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US Copyright Office rules console owners can repair optical drives

Exemption is limited to one type of fix due to concerns around video game piracy

The US Copyright Office has announced a change to the Digital Millennium Copyright Act that will let console owners repair the optical drives on their own devices.

The exemption, led by the librarian of Congress, also allows consumers to perform "diagnosis, maintenance and repair" on other software-enabled electrical devices.

"For the reasons discussed in the Register's Recommendation, the Register recommended expanding the existing exemption for diagnosis, maintenance, and repair of certain categories of devices to cover any software-enabled device that is primarily designed for use by consumers," the final rule read.

The register also notes that the exemption to video game consoles is limited to optical drive repair. If a games console doesn't have a disc drive -- such as the digital PS5 model -- it is not eligible for self-repair under the new rule.

"Narrowing the exemption for consoles in this manner appropriately balances the specific adverse effects experienced by users against opponents' legitimate concerns over links between console circumvention and piracy," the register added.

The exemption for software-enabled devices allows the avoidance of "computer programs that are contained in and control the functioning of a lawfully acquired device that is primarily designed for use by consumers" when avoiding such software is "a necessary step to allow the diagnosis, maintenance, or repair of such a device."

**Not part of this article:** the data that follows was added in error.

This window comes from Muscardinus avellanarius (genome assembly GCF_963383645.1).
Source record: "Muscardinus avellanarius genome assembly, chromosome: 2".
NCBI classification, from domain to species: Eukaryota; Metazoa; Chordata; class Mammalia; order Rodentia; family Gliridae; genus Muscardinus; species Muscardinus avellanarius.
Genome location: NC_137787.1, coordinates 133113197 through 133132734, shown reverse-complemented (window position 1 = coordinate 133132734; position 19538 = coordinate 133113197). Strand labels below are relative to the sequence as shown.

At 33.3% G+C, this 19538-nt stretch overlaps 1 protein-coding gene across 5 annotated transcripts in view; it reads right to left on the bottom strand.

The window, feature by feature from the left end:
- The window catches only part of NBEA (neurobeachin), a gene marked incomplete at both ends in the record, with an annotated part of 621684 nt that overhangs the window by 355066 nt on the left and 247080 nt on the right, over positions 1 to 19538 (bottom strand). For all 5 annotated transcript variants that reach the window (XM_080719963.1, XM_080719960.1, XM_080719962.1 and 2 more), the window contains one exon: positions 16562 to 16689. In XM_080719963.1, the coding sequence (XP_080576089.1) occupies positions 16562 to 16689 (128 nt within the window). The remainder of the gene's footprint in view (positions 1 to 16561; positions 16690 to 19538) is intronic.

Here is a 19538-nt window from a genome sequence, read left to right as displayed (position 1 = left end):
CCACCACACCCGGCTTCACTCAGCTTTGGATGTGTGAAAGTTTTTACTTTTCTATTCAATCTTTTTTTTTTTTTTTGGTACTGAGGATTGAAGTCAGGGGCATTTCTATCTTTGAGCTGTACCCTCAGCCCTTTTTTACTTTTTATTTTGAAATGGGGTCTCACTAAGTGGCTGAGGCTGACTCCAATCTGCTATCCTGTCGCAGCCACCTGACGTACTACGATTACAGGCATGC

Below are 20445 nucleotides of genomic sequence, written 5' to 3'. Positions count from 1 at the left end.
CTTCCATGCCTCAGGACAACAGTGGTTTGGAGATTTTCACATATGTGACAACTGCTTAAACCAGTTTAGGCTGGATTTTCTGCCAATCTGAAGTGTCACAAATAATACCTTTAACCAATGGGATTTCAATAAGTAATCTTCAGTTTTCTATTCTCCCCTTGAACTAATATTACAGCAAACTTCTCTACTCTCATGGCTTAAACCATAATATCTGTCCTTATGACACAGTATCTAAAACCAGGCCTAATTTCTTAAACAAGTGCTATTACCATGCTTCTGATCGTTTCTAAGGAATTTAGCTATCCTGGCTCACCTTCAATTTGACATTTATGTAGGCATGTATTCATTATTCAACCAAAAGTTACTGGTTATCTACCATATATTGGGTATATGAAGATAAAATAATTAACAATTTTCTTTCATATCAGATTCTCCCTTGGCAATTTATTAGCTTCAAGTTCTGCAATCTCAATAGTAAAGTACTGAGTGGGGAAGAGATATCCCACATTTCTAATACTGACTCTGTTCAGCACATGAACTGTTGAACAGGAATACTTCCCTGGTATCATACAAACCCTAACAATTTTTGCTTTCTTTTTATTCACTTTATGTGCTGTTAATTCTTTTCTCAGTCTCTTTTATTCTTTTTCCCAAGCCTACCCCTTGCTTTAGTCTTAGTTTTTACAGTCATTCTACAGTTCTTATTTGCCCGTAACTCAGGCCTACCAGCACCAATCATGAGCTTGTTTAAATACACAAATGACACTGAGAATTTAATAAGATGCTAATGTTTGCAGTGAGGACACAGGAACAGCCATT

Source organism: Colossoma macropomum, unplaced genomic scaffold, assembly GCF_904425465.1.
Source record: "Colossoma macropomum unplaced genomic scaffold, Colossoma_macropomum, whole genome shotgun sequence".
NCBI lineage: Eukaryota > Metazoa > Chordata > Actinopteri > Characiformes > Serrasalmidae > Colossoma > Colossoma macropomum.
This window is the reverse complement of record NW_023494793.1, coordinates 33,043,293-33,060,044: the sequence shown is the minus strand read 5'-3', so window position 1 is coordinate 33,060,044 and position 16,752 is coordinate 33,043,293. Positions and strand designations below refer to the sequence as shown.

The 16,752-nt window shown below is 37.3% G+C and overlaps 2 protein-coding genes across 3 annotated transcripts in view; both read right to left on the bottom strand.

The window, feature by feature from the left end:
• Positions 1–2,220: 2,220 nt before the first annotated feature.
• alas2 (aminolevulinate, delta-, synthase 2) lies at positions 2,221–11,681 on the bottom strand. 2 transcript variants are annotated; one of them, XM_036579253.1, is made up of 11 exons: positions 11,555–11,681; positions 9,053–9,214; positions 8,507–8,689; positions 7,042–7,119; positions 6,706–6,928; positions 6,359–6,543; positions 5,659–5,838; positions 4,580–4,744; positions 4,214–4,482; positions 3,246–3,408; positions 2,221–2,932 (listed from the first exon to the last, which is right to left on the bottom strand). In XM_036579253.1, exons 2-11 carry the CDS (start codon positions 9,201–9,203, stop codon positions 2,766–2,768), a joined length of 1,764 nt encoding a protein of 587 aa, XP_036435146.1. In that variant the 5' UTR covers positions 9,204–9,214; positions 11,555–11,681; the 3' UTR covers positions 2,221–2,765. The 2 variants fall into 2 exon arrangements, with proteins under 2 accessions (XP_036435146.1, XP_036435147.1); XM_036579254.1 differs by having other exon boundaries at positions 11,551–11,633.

It also specifies that this type of circumvention should not be "accomplished for the purpose of gaining access to other copyrighted works."

In September last year, non-profit group Public Knowledge and repairs company iFixit both petitioned for the exemption to repair optical drives. The two firms "asserted that authorised repair services are inadequate, particularly for certain legacy consoles that manufacturers no longer support."

Earlier this month, Microsoft pledged to expand its "right to repair" options following pressure from shareholders, and a resolution filed by a representative group to give owners more flexibility in fixing their own devices.

Microsoft said that it would increase options for repair by the end of 2022, and as such, the resolution will be withdrawn.

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Danielle Partis

News Editor

Danielle is a multi award-winning journalist and editor that joined GamesIndustry.biz in 2021. She previously served as editor at PocketGamer.biz, and is also a co-founder of games outlet Overlode.